Thursday, August 27, 2009

Now Santa Claus comes forward, that's a razor in his mit; and he puts on his dark glasses and he shows you where to hit

I had just pulled out of the Dunkin Donuts on my way into into work today and found myself behind a car with the words 'Antibacterial Socks' plastered in huge black letters across the rear bumper.

Antibacterial Socks.

No other explanation (apparently none needed).

I pulled around to pass the guy and noticed lots of advertising on the side, albeit none related to foot odor or other similar hygienic or podiatry needs. The adverts indicated the vehicle was a rental - a zip car - nothing odd about that. Some shitty little subcompact thing, it might have been a Toyota but my attention was elsewhere.

Then it got weird. Starting with the driver.

His window was down and we were across from one another at a traffic light.

The dude at the controls couldn't see over the steering wheel, was wearing a very tall blueish top hat(!) , wrap-around Bono shades, a pink t-shirt and was drumming the dashboard furiously with what looked like latex gloves on (the dish washing variety).

This cat was singing, howling at the top of his lungs. But he had no music on in the car that I could hear and no ear buds or other obvious source for his rhythmic inspiration. The words he was torturing weren't English but they weren't exactly not English either. I felt I could almost make them out, but then at the last instant they'd float away, undeciphered. Out of phase, is the best way I can describe it. And there was no familiar melody or recognizable genre to help place his warbling in some sort of context I could understand.

I felt for just a second like someone must have laced my Dunkin Donuts coffee with a potent hallucinogen. But no one had touched it other than the counter person I see every day, a shy but friendly young Indian gal that most definitely did not seem the deadhead trippy hippie type. Perhaps the java is packaged that way, a new marketing angle for the random customer who asks for "Cinnamon Spice flavor". Wink-wink, sly smile. A tie-in to the new Ang Lee Woodstock flick about to hit theaters, perhaps?

I wanted to ask the zip car drivin' cat-in-the-hat next to me about antibacterial socks but I didn't know how to broach the subject given his operatic focus and my dumbfounded confusion. And then the light flashed green and he was off. I slowed down and watched him continue down route 202 South as I turned right onto Allendale Road and the daily grind.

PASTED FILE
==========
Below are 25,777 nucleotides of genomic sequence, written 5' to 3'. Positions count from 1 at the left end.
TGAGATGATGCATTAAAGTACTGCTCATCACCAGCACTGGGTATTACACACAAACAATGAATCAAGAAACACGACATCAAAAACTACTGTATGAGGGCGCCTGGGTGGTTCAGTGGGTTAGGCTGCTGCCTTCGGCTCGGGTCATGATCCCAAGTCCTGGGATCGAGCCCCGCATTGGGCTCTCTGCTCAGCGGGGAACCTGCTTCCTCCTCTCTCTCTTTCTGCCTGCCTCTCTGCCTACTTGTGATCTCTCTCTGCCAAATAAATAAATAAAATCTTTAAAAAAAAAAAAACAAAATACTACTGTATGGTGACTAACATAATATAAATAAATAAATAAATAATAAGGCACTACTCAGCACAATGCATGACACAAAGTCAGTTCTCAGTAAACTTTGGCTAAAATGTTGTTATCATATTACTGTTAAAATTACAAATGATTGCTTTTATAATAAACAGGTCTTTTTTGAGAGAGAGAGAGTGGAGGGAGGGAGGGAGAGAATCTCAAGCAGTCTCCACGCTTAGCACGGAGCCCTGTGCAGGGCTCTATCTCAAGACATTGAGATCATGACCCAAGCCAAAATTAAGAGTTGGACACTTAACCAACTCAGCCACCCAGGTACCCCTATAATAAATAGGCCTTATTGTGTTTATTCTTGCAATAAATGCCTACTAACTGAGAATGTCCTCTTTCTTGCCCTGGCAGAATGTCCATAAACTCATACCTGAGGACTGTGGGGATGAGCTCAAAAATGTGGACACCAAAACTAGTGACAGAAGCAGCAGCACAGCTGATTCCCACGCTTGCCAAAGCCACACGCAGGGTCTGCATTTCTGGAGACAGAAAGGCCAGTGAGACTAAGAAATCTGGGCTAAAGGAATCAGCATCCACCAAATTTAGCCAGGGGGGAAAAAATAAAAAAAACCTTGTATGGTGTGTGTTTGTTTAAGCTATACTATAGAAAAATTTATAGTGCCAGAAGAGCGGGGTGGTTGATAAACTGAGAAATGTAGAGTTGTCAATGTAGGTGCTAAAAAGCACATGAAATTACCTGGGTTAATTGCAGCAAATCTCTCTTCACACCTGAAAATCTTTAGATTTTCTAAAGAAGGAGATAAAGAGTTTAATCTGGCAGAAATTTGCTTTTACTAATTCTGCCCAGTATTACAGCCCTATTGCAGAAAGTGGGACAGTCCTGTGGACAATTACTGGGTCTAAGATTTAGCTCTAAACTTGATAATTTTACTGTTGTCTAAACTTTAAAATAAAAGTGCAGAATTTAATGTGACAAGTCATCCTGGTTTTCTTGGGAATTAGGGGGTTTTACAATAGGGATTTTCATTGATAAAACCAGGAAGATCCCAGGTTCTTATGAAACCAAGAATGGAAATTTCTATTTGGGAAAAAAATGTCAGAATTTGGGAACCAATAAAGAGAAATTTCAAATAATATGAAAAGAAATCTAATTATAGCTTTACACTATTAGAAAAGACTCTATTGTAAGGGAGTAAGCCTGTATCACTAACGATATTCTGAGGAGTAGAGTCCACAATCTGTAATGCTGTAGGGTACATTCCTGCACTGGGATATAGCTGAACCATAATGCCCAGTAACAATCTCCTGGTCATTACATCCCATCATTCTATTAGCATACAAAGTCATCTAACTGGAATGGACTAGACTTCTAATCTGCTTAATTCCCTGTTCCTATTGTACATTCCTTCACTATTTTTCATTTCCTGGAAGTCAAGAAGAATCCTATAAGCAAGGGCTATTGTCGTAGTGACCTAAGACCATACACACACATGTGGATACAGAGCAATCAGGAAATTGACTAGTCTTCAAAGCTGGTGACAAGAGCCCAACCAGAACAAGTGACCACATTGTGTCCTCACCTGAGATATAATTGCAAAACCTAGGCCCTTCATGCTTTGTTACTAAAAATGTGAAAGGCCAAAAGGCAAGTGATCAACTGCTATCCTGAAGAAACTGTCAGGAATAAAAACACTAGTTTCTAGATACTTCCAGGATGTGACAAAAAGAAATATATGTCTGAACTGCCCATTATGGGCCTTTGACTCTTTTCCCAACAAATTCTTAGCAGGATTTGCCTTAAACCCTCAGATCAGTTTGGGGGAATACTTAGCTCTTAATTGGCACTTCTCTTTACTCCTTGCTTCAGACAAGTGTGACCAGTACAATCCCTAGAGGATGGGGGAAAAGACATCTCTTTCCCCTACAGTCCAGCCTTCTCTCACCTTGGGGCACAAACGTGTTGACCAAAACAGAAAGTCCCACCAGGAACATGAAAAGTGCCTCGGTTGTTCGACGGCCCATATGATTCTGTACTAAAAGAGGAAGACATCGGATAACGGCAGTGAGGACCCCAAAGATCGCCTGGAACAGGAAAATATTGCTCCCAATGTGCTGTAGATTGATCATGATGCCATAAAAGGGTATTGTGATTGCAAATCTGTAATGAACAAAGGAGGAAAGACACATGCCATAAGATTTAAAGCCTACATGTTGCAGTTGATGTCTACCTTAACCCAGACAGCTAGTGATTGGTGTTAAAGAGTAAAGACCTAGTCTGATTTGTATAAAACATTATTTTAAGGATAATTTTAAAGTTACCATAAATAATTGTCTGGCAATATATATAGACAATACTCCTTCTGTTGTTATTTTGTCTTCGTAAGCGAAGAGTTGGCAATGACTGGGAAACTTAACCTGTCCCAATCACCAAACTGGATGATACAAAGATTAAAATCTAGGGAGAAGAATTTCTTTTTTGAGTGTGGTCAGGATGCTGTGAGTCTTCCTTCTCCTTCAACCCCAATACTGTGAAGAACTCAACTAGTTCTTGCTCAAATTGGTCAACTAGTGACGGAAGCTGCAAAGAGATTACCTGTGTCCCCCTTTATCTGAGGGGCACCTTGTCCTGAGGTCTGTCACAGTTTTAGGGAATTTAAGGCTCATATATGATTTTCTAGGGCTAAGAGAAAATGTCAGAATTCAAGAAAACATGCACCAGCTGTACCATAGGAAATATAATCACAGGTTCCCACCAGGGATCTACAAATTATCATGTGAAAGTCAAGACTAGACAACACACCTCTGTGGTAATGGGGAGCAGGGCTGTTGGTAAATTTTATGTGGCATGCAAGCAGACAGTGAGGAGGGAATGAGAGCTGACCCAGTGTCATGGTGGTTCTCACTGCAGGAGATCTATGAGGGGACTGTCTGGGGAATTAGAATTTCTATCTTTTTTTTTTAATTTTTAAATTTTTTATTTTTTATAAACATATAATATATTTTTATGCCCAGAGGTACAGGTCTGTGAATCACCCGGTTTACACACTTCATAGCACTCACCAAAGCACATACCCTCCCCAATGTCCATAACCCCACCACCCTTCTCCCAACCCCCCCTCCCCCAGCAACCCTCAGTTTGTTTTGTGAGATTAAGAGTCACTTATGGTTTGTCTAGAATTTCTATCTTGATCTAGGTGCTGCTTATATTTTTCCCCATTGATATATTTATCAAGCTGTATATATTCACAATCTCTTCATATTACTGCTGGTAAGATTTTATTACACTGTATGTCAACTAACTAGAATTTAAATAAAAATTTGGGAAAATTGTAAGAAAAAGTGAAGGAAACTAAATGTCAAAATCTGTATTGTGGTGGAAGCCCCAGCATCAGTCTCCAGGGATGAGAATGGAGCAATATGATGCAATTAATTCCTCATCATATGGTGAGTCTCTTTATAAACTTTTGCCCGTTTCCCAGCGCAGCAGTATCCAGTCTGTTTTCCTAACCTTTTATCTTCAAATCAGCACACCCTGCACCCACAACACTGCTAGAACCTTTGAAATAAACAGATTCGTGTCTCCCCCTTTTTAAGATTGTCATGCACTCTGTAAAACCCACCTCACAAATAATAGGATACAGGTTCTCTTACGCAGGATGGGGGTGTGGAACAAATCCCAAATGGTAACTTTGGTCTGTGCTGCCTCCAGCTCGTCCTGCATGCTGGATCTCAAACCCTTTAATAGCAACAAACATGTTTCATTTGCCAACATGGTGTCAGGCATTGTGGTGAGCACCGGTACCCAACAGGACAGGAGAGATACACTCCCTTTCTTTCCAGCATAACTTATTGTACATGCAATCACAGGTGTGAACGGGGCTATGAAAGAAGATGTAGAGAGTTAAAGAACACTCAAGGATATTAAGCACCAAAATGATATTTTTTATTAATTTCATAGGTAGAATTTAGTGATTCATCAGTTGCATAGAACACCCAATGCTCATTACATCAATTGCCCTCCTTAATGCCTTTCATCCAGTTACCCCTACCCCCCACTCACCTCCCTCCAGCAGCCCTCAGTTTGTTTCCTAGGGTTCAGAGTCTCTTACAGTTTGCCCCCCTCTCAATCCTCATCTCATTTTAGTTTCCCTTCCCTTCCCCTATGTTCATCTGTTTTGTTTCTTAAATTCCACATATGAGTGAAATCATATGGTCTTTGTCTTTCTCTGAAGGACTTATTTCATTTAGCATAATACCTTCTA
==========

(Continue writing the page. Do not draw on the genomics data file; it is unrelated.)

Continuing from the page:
Antibacterial socks were but one of a litany of puzzles I was chewing on as I pulled into the parking lot.

So I started work today in a state of flux and never regained my balance.

As I write this in the evening I'm still trying to shake the encounter from my psyche. Does it portend something ominous to come? Is this some kind of I Heart Huckabees existential calamity? Is this Short Top Hatted Singer to me what the Tall African Man was to Jason Schwartzman?

Or was he just some clown driving through King Of Prussia on his way to work?

Maybe he was freaked out by my lack of a Top Hat and because I wasn't singing along to music he couldn't hear. And primarily because I did not declare my support for Antibacterial Socks, at least not in the overt way in which he was accustomed.

Maybe I'm just listening to too much Leonard Cohen on the iPod these days. Apart from my Beatles jag last night, I've been fixated on the first three Cohen records of late - my "Early Cohen" playlist has been on a continuous loop: Songs of Leonard Cohen, Songs from a Room, Songs of Love and Hate. Especially the Love and Hate disc. Dress Rehearsal Rag, Last Year's Man, Famous Blue Raincoat. Those three are enough to make you existential ... or maybe it's suicidal ... or perhaps both (though in that case you'll likely not know if you've done yourself in or only imagined you have).

Cohen's lyrics do you in for sure. Though the baritone, unceasingly minor chord progressions and spare bordering on non-existent backing instrumentation do their fair share of damage as well. To compare to another favorite of mine with razor sharp teeth, Elvis Costello's words are even darker and more vicious, but he dresses them up in happy major chords, Lennon/McCartney style melodies and keyboard heavy punkish hues. Leonard doesn't let you off the hook like that: there's nowhere to hide in his well of sorrow. Don't get me wrong, now: he's got some wonderful melodies, they're just more oriented toward the shadows.

The rain falls down on last year's man. Indeed.